In situ extraction requires natural gas to heat water into steam; every gallon of oil produced needs up to four gallons of water, most of it coming from a river that has usage restrictions for much of the year. The steam is then injected underground, warming the oil sand until it liquefies sufficiently to flow into the well. Some of the water is used again, drawn from a toxic mixture that must be isolated.

All of this puts tremendous pressure on the economic viability of oil sands, especially if producers must bear all costs related to water scarcity, potential health problems, cleanup, and carbon emissions—almost none of which have been borne by producers up to this point. Treating spent water could add another 5 percent to extractors’ costs, according to a 2010 report co-authored by Cogan arguing that oil sands production might not be economic. When producers finish with the water, it ends up in “tailings ponds” along with the sand that’s been separated from the oil—reservoirs of petroleum-based sludge. “After 40 years of production, there’s 170 square kilometers of tailings ponds in northern Alberta—an area the size of Washington, D.C.,” says Nathan Lemphers, senior policy analyst at the Calgary-based Pembina Institute, a Canadian ecological think tank. Producers are supposed to clean them up, but according to a 2009 Pembina report, not a single one has so far been certified as “reclaimed” to government standards. Lemphers says that Suncor has made significant progress at one site known as Pond 1, but “it’s not an end point.”

“Tailings management has not been successful for economic, rather than technical reasons,” says Cogan. In other words, it can be done but no one’s been willing to put up the money. “In an industry that’s on the margins of profitability,” Lemphers adds, “it’s pretty risky to go out on a limb and implement new technology or a new operating strategy if not required to do so by regulation.” Pressure is growing on the industry. A tailings-management rule known as Directive 74 requires costly management of tailings ponds (though enforcement has been lax and only Suncor is currently in compliance, according to the Simon Dyer, policy director at Pembina), and a new regional planning initiative may ask producers to undertake more—and more costly—tailings management. Cogan’s group at MSCI estimates that cleanup of toxic waste will soon add $1 to $4 per barrel to production costs. He has also looked at a number of the big oil sands players and concluded that heavier cleanup costs could substantially reduce profits.

Opposition to the XL pipeline runs on parallel tracks, one local and one global. Locally, there’s concern over pipeline leaks. TransCanada points to measures it says it will take to prevent spills and clean them up completely and expeditiously if they do happen, but oil transport is a dirty business. A pipeline owned by Calgary-based Enbridge dumped 19,500 barrels of oil into Michigan’s Kalamazoo River in 2010, much of which is still there one year and $702 million in cleanup costs later. (A spokeswoman for Enbridge did not respond to a request for comment.)

In July a pipeline owned by ExxonMobil ruptured, spilling oil into the Yellowstone River. A week later a University of Nebraska water-resources engineer issued a report, commissioned by environmental group Friends of the Earth, stating that TransCanada had grossly and misleadingly underestimated the number and volume of potential spills from Keystone XL.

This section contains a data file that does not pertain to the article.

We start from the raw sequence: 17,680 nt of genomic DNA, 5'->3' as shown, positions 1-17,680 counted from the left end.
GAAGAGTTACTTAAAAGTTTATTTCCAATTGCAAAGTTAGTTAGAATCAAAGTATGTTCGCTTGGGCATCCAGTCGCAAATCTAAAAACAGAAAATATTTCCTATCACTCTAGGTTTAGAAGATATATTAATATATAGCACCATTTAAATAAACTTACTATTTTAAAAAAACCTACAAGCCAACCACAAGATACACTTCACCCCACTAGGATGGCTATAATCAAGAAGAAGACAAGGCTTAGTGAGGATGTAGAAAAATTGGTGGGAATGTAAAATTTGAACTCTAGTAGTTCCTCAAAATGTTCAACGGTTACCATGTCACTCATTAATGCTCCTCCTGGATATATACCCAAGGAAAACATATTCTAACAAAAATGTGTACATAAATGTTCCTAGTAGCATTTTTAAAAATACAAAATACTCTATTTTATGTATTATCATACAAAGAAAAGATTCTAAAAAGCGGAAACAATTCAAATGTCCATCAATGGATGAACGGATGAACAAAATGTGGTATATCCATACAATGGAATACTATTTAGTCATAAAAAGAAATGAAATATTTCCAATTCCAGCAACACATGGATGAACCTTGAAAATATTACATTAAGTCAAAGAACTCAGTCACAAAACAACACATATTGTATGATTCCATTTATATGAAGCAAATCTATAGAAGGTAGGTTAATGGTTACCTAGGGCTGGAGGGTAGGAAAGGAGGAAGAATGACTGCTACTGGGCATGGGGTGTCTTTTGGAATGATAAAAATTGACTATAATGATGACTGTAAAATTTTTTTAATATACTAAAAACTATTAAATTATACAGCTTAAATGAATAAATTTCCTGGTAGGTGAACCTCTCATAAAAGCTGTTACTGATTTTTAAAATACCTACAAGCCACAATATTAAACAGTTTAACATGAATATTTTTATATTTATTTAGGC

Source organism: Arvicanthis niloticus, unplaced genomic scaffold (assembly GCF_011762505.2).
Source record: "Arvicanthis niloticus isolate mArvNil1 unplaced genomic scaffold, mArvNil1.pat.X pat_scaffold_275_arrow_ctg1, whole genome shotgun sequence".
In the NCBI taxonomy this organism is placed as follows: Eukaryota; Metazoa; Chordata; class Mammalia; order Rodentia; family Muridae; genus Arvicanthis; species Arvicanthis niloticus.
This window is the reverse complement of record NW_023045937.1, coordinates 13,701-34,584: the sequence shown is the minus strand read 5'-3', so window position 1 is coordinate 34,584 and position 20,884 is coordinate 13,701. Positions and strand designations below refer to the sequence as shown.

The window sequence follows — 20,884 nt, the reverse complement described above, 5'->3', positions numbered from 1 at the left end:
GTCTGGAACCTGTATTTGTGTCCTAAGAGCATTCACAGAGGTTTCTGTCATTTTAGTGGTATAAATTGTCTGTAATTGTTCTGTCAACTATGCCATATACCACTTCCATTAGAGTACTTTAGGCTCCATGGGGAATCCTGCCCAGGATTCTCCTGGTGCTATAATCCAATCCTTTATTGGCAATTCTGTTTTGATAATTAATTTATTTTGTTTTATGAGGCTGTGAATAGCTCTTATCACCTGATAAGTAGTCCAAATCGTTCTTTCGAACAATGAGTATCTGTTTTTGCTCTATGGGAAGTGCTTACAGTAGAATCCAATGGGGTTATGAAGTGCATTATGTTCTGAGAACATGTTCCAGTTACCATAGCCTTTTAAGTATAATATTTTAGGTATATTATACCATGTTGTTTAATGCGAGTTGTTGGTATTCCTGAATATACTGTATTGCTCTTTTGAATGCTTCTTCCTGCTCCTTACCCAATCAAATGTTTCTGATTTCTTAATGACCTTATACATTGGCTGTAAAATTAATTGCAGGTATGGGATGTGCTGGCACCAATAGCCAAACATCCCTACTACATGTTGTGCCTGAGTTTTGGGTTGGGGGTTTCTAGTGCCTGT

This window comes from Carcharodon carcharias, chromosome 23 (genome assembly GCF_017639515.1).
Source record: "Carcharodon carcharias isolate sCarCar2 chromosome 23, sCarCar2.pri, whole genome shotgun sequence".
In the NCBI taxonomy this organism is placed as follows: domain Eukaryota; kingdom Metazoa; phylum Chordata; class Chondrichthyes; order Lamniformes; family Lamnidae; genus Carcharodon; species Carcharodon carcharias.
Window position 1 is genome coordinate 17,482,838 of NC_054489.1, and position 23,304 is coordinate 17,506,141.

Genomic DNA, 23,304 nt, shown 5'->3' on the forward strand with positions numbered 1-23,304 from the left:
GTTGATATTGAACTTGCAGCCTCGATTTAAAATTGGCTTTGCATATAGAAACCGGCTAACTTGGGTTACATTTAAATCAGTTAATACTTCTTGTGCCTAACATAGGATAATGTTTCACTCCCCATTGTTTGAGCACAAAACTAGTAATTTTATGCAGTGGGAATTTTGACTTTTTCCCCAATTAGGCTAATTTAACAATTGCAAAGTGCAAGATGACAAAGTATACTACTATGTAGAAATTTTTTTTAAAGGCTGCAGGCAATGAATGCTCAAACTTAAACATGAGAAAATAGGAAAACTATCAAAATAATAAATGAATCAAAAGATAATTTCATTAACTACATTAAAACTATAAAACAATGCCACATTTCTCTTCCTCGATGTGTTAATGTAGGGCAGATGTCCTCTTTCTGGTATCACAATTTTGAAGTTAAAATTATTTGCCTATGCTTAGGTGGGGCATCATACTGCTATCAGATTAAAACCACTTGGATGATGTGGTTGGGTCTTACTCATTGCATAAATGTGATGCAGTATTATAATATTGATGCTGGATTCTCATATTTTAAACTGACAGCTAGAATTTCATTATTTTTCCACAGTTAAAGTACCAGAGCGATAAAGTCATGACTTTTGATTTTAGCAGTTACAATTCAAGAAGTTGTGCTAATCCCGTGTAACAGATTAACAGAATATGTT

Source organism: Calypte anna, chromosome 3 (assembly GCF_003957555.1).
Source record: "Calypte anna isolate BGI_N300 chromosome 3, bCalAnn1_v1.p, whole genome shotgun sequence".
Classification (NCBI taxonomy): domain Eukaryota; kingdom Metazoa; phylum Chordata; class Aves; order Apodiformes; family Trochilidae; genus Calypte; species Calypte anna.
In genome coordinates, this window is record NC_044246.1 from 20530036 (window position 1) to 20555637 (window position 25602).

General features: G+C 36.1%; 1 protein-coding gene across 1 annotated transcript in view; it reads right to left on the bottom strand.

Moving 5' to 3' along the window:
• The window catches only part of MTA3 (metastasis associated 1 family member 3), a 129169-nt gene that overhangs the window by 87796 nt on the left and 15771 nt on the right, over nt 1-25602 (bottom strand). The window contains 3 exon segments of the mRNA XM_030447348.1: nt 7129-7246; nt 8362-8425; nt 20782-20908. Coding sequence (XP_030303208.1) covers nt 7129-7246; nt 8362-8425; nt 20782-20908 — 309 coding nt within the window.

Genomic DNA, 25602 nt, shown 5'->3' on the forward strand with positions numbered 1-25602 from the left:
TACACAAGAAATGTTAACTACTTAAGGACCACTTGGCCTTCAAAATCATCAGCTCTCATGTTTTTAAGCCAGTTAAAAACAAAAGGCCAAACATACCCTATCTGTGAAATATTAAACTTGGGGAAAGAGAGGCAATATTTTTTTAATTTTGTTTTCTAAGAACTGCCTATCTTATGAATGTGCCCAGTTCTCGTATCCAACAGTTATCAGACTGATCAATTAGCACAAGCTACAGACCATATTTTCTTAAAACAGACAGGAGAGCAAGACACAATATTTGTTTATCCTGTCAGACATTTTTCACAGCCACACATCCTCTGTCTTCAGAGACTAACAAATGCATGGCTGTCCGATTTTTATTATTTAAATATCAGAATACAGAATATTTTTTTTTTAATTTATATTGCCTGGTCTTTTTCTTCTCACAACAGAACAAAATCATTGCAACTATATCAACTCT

Concern over spills has focused on an area of Nebraska known as the Sandhills, which Keystone XL’s proposed route transects. It’s an ecosystem where the water table is so high it sometimes bubbles to the surface: Black Angus cattle drink from these tiny ponds, or “wet meadows,” as well as from the giant tubs into which windmills pump water from a few feet below ground. In September, I met Susan Luebbe on her ranch, south of Stuart. She was heading out to find and tag a newborn calf. “If there’s a slow leak and benzene or arsenic gets into the cattle, you can lose your whole herd,” Luebbe said. Her bank won’t extend her operating loan, she said, because of just such a fear.

Although “oil’s not very mobile, benzene and other involved constituents are,” says University of Nebraska hydrologist John Stansbury. “There can be a leak at 1 percent of flow rate and as long as it stays beneath the surface, they will not detect it. [Luebbe] could very well be exposed to benzene, and so could her cattle.” (A TransCanada spokesman said in an e-mail that the company’s system can detect below 1 percent, though the draft environmental impact statement put it at 1.5 percent.)

From a global perspective, opponents like Hansen and Bill McKibben, an author, activist, and professor at Middlebury College who has been arrested protesting the XL in front of the White House, contend that the pipeline would accelerate development of Alberta’s oil sands and thus increase the carbon in the earth’s atmosphere. Bitumen extraction is more carbon-intensive than other forms of oil because of the considerable fuel necessary to run the mining machinery or heat the steam for in situ extraction, to “upgrade” it for transport, and to refine it from heavy crude into gasoline or diesel. Analysts like IHS-CERA and Cogan, as well as environmental groups, calculate that a barrel of oil derived from tar sands produces as a byproduct of the process an additional 6 percent to 22 percent more CO₂ than conventional oil, depending on the assumptions of the model. That doesn’t even count the carbon increases from the deforestation necessary for oil-sands production. (Girling has said on a couple of occasions that transporting oil by tanker causes greater greenhouse-gas emissions than by pipeline.)